The medication overuse alert is a timely innovation given the current overuse of drugs in the U.S., such as opioids and barbiturates, that have been shown to have no effect on migraine.
CAMBRIDGE, Mass. (PRWEB) June 27, 2018
Curelator Inc. is introducing a medication-overuse (MO) alert, a first-in-kind feature for a digital health platform.
Alec Mian PhD, the CEO and founder of Curelator explains:
“The medication-overuse alert is a critical capability requested by our clinician and headache center partners. This function has the potential to alert clinicians about patients who are at risk of unintentionally crossing an overuse threshold, which can make their migraines much worse. Historically, the recognition of this overuse threshold has been hard to identify for both clinicians and patients.”
Curelator developed the MO-alert system with Prof. Hans-Christoph Diener, MD PhD, one of the leading neurologists in clinical research of migraine and identification of the factors that lead to drug-induced headache.
Dr. Diener, formerly President of the German Neurological Society, President of the European Headache Federation (EHF), and the International Headache Society (IHS) and current chair of the German Headache Consortium and the German Stroke Data Bank, explains:
“The benefit of Curelator’s medication overuse alert is that it should allow early identification of migraine patients at risk for medication overuse, providing the opportunity for interventions to prevent those desperate for pain relief from unintentionally making their condition worse. This is a timely innovation given the current overuse of drugs in the U.S., such as opioids and barbiturates, that have been shown to have no effect on migraine.”
The MO function enables N1-Headache (formerly named Curelator Headache) to analytically process data entered by users for their medications, including prescription drugs such as opioids, as well as OTC analgesics and combinations of each. An alert will be issued when intake approaches the threshold of overuse established by the International Headache Society. To develop this feature, Curelator partnered with Pharmaceutical Press the publishing arm of the Royal Pharmaceutical Society of Great Britain, to integrate one of the industry's most respected international drug databases: Martindale: The Complete Drug Reference™.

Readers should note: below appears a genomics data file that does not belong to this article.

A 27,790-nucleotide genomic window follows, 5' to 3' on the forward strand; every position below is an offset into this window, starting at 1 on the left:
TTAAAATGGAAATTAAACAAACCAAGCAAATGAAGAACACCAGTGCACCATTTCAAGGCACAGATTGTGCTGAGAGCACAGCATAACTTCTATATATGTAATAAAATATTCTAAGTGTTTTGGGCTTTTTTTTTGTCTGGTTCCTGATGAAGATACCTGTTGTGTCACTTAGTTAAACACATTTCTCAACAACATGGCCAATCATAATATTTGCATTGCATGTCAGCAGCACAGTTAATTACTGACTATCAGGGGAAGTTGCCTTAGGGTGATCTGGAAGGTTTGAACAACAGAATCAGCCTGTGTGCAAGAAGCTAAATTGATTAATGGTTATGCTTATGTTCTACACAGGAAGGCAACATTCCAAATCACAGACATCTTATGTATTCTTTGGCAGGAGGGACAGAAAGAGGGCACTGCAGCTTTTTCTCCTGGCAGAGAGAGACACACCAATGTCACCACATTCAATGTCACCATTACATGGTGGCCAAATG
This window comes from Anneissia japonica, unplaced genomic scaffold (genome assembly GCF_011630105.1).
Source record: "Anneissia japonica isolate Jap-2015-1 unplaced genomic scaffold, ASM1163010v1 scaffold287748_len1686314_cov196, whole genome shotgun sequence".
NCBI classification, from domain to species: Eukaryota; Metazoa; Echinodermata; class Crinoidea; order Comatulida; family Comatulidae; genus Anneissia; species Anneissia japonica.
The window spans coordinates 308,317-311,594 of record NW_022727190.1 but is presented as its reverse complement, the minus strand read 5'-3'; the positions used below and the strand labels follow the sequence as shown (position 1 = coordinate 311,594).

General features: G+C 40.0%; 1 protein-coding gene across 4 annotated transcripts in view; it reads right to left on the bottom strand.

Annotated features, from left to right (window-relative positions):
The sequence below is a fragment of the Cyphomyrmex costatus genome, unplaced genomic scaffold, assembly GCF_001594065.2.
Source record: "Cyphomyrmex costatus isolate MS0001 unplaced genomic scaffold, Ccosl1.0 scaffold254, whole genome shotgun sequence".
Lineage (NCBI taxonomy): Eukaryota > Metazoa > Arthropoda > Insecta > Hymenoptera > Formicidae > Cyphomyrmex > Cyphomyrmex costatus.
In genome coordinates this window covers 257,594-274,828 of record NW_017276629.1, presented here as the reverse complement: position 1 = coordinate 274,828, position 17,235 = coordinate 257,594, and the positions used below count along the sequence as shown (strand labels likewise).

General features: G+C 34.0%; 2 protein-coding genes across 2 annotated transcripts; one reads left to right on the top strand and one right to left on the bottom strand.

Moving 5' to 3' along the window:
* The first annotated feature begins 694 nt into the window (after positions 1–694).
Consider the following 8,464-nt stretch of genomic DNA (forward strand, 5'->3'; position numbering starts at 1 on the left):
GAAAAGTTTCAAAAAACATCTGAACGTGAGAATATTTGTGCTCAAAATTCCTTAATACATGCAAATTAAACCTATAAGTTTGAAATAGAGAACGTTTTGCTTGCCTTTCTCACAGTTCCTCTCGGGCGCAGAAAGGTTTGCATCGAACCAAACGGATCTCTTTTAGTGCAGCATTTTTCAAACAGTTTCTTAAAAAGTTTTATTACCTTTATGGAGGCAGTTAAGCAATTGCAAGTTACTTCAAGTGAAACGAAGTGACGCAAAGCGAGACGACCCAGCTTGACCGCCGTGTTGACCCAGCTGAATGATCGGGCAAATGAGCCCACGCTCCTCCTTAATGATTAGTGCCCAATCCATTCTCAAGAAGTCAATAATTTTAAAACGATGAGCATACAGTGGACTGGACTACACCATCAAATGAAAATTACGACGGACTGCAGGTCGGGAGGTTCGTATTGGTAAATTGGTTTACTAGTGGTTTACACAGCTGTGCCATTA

The MO alert is available exclusively to users enrolling with an N1-Headache Physician Program Code, a free subscription available to users through their physicians. Users subscribing through this program will receive a notice of the MO alert along with their clinicians. This program also offers clinicians the ability to monitor each patient’s Personal Analytical Report on a Curelator Clinician Dashboard to track headache data, medication usage and response, and factors associated with each individual’s migraine attacks.
A 2017 Curelator study (Cephalalgia 2017; Vol. 37(1S) 280–281) of medication overuse patterns with Peter Goadsby MD PhD, Professor of Neurology at King’s College in London and Stephen Silberstein MD, Director of the Headache Center at Thomas Jefferson University in Philadelphia, determined that about 20 percent of migraine patients were overusing acute headache medications in the UK, compared to almost 30 percent of migraine patients in the US.
About Curelator Inc.
N1-Headache is a unique digital platform that combines a simple smartphone data entry process with personalized N=1 analytics. The system generates individualized ‘trigger’, ‘protector’ and no association maps for each user after 90 days of data entry, incorporated within a Personal Analytical Report. The information featured in the Personal Report enable patients and their clinicians to manage risk factors, assess therapeutic response to drugs and facilitate prevention of medication overuse.
About Medication overuse and medication overuse headache (MOH)
From International Headache Society ICHD-3 guidelines (Cephalalgia 2018, Vol. 38(1) 1–211)
“Medication overuse headache occurs in patients with a pre-existing primary headache who, in association with medication overuse, develop a new type of headache or a significant worsening of their pre-existing headache. The diagnosis of Medication-overuse headache is extremely important clinically. Epidemiological evidence from many countries indicates that more than half of people with headache on 15 or more days/month have MOH. Clinical evidence shows that the majority of patients with this disorder improve after discontinuation of the overused medication, as does their responsiveness to preventative treatment. Simple advice on the causes and consequences of Medication-overuse headache is an essential part of its management and can be provided with success in primary care. An explanatory brochure is often all that is necessary to prevent or discontinue medication overuse. Prevention is especially important in patients prone to frequent headache.”